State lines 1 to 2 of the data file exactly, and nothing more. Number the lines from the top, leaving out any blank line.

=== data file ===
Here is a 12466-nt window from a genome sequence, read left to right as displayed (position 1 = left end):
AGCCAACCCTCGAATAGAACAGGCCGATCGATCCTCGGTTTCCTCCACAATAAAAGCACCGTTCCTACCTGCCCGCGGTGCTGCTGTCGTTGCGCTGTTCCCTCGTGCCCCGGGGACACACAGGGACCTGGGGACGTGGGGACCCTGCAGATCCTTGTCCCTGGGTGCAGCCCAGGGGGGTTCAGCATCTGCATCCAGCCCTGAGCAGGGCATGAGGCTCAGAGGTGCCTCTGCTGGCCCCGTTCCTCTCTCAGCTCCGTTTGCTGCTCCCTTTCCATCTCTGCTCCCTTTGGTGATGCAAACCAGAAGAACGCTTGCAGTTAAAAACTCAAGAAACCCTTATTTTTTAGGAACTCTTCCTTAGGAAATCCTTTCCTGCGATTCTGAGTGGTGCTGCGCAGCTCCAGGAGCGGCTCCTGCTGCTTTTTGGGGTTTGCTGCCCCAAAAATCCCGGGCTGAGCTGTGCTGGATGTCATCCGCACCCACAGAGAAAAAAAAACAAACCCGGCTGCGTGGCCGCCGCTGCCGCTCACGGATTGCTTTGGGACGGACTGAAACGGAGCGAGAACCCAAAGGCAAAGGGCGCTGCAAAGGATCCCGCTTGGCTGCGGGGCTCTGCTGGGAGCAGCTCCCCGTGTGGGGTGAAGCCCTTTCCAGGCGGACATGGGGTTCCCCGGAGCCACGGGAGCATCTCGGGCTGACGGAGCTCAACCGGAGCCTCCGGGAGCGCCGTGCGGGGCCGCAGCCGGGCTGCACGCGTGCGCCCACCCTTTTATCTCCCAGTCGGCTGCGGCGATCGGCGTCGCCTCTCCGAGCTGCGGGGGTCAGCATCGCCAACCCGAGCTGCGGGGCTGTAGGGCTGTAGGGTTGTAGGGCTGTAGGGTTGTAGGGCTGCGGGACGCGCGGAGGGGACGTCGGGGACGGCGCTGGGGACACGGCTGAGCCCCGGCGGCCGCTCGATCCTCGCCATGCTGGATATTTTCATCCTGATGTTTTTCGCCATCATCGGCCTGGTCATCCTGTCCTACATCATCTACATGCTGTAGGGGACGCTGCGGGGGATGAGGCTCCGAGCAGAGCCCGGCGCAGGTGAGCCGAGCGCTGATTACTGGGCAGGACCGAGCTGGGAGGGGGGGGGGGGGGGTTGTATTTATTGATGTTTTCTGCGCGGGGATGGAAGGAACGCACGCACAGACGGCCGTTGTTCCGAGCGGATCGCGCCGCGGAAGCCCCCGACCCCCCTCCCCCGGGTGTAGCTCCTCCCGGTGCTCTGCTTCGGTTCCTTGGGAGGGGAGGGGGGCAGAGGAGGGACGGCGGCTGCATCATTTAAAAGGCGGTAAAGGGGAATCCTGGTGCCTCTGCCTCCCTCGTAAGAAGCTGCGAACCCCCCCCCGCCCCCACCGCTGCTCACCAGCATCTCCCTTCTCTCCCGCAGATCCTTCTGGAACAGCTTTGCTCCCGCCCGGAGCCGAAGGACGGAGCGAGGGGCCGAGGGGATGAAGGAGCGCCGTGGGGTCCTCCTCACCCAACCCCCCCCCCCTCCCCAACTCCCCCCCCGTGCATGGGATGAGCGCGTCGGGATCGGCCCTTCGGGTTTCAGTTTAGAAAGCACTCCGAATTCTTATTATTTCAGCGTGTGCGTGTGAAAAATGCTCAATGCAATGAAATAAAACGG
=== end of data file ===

Here is a 12466-nt window from a genome sequence, read left to right as displayed (position 1 = left end):
AGCCAACCCTCGAATAGAACAGGCCGATCGATCCTCGGTTTCCTCCACAATAAAAGCACCGTTCCTACCTGCCCGCGGTGCTGCTGTCGTTGCGCTGTTCCCTCGTGCCCCGGGGACACACAGGGACCTGGGGACGTGGGGACCCTGCAGATCCTTGTCCCTGGGTGCAGCCCAGGGGGGTTCAGCATCTGCATCCAGCCCTGAGCAGGGCATGAGGCTCAGAGGTGCCTCTGCTGGCCCCGTTCCTCTCTCAGCTCCGTTTGCTGCTCCCTTTCCATCTCTGCTCCCTTTGGTGATGCAAACCAGAAGAACGCTTGCAGTTAAAAACTCAAGAAACCCTTATTTTTTAGGAACTCTTCCTTAGGAAATCCTTTCCTGCGATTCTGAGTGGTGCTGCGCAGCTCCAGGAGCGGCTCCTGCTGCTTTTTGGGGTTTGCTGCCCCAAAAATCCCGGGCTGAGCTGTGCTGGATGTCATCCGCACCCACAGAGAAAAAAAAACAAACCCGGCTGCGTGGCCGCCGCTGCCGCTCACGGATTGCTTTGGGACGGACTGAAACGGAGCGAGAACCCAAAGGCAAAGGGCGCTGCAAAGGATCCCGCTTGGCTGCGGGGCTCTGCTGGGAGCAGCTCCCCGTGTGGGGTGAAGCCCTTTCCAGGCGGACATGGGGTTCCCCGGAGCCACGGGAGCATCTCGGGCTGACGGAGCTCAACCGGAGCCTCCGGGAGCGCCGTGCGGGGCCGCAGCCGGGCTGCACGCGTGCGCCCACCCTTTTATCTCCCAGTCGGCTGCGGCGATCGGCGTCGCCTCTCCGAGCTGCGGGGGTCAGCATCGCCAACCCGAGCTGCGGGGCTGTAGGGCTGTAGGGTTGTAGGGCTGTAGGGTTGTAGGGCTGCGGGACGCGCGGAGGGGACGTCGGGGACGGCGCTGGGGACACGGCTGAGCCCCGGCGGCCGCTCGATCCTCGCCATGCTGGATATTTTCATCCTGATGTTTTTCGCCATCATCGGCCTGGTCATCCTGTCCTACATCATCTACATGCTGTAGGGGACGCTGCGGGGGATGAGGCTCCGAGCAGAGCCCGGCGCAGGTGAGCCGAGCGCTGATTACTGGGCAGGACCGAGCTGGGAGGGGGGGGGGGGGGGTTGTATTTATTGATGTTTTCTGCGCGGGGATGGAAGGAACGCACGCACAGACGGCCGTTGTTCCGAGCGGATCGCGCCGCGGAAGCCCCCGACCCCCCTCCCCCGGGTGTAGCTCCTCCCGGTGCTCTGCTTCGGTTCCTTGGGAGGGGAGGGGGGCAGAGGAGGGACGGCGGCTGCATCATTTAAAAGGCGGTAAAGGGGAATCCTGGTGCCTCTGCCTCCCTCGTAAGAAGCTGCGAACCCCCCCCCGCCCCCACCGCTGCTCACCAGCATCTCCCTTCTCTCCCGCAGATCCTTCTGGAACAGCTTTGCTCCCGCCCGGAGCCGAAGGACGGAGCGAGGGGCCGAGGGGATGAAGGAGCGCCGTGGGGTCCTCCTCACCCAACCCCCCCCCCCTCCCCAACTCCCCCCCCGTGCATGGGATGAGCGCGTCGGGATCGGCCCTTCGGGTTTCAGTTTAGAAAGCACTCCGAATTCTTATTATTTCAGCGTGTGCGTGTGAAAAATGCTCAATGCAATGAAATAAAACGG